First US carrier to resume flights to China
Delta Air Lines will resume passenger services between Seattle and Shanghai via Seoul from Thursday, operating twice per week based on an agreement between China and the United States.
From July, the US carrier will operate a weekly flight between Seattle and Shanghai and an additional weekly service between Detroit and Shanghai, both via the Incheon airport.
Delta is the first US airline to reconnect the US and China since the suspension in February due to the COVID-19 outbreak.
The tickets are open for booking on all channels including Delta.com, Fly Delta app, agencies and OTA, the airline announced on Monday.
Wong Hong, president for China and Singapore of Delta, said the flights between the US and China are resumed as economic and social activities start to recover.
“We are implementing unprecedented health and safety measures and practices, so customers are ensured of ease and safety at all points of their journey,” Wong said.
The US and China have each allowed four weekly flights between the two countries, easing travel restrictions in the midst of the novel coronavirus pandemic. The US threatened to bar Chinese passenger flights on June 16, but later revoke the plan.
Apart from Delta, United Airlines plans to operate two weekly passenger flights between San Francisco and Shanghai from July 6 through October 24.
Chinese carriers are operating four flights between China and the US. These include Air China’s Beijing-Los Angeles service, China Eastern’s Shanghai-New York service, China Southern’s Guangzhou-Los Angeles service and Xiamen Air’s Xiamen-Los Angeles flights.
Delta said it will deploy its flagship A350 aircraft to operate the Pudong-Seattle flights, along with top cleanliness standards.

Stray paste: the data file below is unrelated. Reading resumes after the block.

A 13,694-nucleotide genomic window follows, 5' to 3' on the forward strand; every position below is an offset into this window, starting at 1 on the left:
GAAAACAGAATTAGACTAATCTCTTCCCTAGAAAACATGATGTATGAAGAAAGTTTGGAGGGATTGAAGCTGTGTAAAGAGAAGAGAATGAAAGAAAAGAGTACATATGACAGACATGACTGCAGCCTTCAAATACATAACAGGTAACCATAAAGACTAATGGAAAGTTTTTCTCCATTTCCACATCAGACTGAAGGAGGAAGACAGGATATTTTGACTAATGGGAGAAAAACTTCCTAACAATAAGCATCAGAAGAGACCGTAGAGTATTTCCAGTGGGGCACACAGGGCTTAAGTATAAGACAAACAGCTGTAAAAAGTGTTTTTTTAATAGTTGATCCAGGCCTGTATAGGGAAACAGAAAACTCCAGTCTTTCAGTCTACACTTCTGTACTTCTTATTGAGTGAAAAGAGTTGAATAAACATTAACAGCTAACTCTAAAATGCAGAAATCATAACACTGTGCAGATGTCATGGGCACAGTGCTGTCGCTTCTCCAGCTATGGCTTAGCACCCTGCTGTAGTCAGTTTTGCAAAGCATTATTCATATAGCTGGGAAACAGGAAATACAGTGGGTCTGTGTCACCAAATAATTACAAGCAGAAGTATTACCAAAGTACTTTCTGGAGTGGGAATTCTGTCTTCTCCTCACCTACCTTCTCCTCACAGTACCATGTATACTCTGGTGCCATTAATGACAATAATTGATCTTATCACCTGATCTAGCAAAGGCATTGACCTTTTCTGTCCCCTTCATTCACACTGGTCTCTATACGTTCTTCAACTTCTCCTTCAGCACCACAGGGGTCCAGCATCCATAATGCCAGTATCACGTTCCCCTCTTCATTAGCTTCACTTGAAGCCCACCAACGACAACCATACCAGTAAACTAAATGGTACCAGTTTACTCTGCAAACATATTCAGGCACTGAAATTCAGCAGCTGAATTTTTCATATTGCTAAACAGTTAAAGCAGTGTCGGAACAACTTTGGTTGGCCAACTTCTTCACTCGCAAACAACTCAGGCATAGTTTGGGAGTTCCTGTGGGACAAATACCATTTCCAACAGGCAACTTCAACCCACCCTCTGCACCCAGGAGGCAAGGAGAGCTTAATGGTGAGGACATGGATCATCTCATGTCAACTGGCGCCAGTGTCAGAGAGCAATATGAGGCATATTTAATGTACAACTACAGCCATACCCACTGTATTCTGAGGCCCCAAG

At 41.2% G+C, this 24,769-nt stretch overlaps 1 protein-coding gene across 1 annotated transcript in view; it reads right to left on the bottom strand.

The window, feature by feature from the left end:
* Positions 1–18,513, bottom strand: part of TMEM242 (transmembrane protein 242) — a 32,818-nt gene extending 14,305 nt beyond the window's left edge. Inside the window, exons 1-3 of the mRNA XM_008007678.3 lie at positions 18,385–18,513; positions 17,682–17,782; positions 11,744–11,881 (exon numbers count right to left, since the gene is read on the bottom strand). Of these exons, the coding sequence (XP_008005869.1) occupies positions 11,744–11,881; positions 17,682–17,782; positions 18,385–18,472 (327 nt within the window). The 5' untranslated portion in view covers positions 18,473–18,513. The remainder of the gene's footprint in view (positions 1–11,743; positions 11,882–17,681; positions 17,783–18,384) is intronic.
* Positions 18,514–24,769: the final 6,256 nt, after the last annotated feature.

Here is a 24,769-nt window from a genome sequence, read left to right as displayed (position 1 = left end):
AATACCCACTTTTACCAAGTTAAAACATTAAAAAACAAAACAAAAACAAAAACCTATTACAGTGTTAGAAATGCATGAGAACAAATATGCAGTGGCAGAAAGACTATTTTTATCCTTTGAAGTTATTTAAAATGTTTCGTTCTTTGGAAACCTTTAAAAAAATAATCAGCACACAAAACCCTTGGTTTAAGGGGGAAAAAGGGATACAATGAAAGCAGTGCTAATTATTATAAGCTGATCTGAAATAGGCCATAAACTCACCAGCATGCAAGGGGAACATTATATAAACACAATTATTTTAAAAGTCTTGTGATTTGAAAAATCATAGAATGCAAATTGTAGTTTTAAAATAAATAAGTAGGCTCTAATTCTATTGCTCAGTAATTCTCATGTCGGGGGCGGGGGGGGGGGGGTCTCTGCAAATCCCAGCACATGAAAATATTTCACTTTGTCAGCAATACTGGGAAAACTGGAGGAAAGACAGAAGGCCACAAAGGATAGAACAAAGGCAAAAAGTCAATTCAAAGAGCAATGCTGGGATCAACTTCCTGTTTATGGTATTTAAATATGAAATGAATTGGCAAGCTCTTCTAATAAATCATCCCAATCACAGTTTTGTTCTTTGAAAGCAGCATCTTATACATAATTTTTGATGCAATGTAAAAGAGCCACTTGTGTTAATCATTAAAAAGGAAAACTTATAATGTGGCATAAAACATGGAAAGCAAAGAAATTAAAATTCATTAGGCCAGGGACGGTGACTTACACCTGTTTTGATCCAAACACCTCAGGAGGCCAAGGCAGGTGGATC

All aircraft will be sanitized with electrostatic sprayers before departure, while pre-flight interior disinfection will be enhanced.
The aircraft’s air circulation systems with HEPA (high-efficiency particle air) filters are said to be able to extract more than 99.99 percent of particles, including viruses.
The carrier has also added a back-to-front boarding process, reducing the need for travelers to pass one another. It also encourages customers to pack their own food and non-alcoholic beverages to decrease touch points.
The number of passengers on each flight will be reduced, and certain seats in the middle rows will be blocked. The carrier is capping 75 percent of business-class seats and 60 percent of the economy cabin.
All passengers are required to wear face masks during travel, except during meal service. Complimentary face masks are available on request and hand sanitizers are provided at check-in counters and boarding areas.
Air France and Air New Zealand have also restored their services to Shanghai as Chinese authorities begin to relax travel restrictions and air traffic picks up.
Air France restarted its passenger services between Shanghai and Paris from June 18 with a weekly passenger flight operated with Boeing 777-300 wide-body aircraft.
The number of passenger flights to China will increase gradually, subject to government authorization and travel restrictions, as well as customer demand, the carrier said in a statement.
Air New Zealand resumed passenger flights between Auckland and Shanghai from Monday. The first flight, on a Boeing 787-9 aircraft, is due to leave Auckland at 11pm and land at Pudong at 7:15am on Tuesday.
Air New Zealand said the service aims to relieve the urgent demand from stranded Chinese travelers in New Zealand and business travelers in both countries.
China's civil aviation regulator has adjusted policies for international passenger flights, allowing more foreign carriers to resume flights to China on a once-a-week basis.
Foreign airlines unable to operate flights to China over the past few months due to the pandemic can choose a qualified Chinese city for entry, according to the Civil Aviation Administration of China (CAAC).
If the number of passengers testing positive reaches five, the airline's flights will be suspended for a week. The suspension will last four weeks if the number of passengers testing positive reaches 10, according to CAAC.
However, if all inbound passengers on an airline test negative for three weeks in a row, the airline will be allowed to increase flights to twice per week, according to CAAC.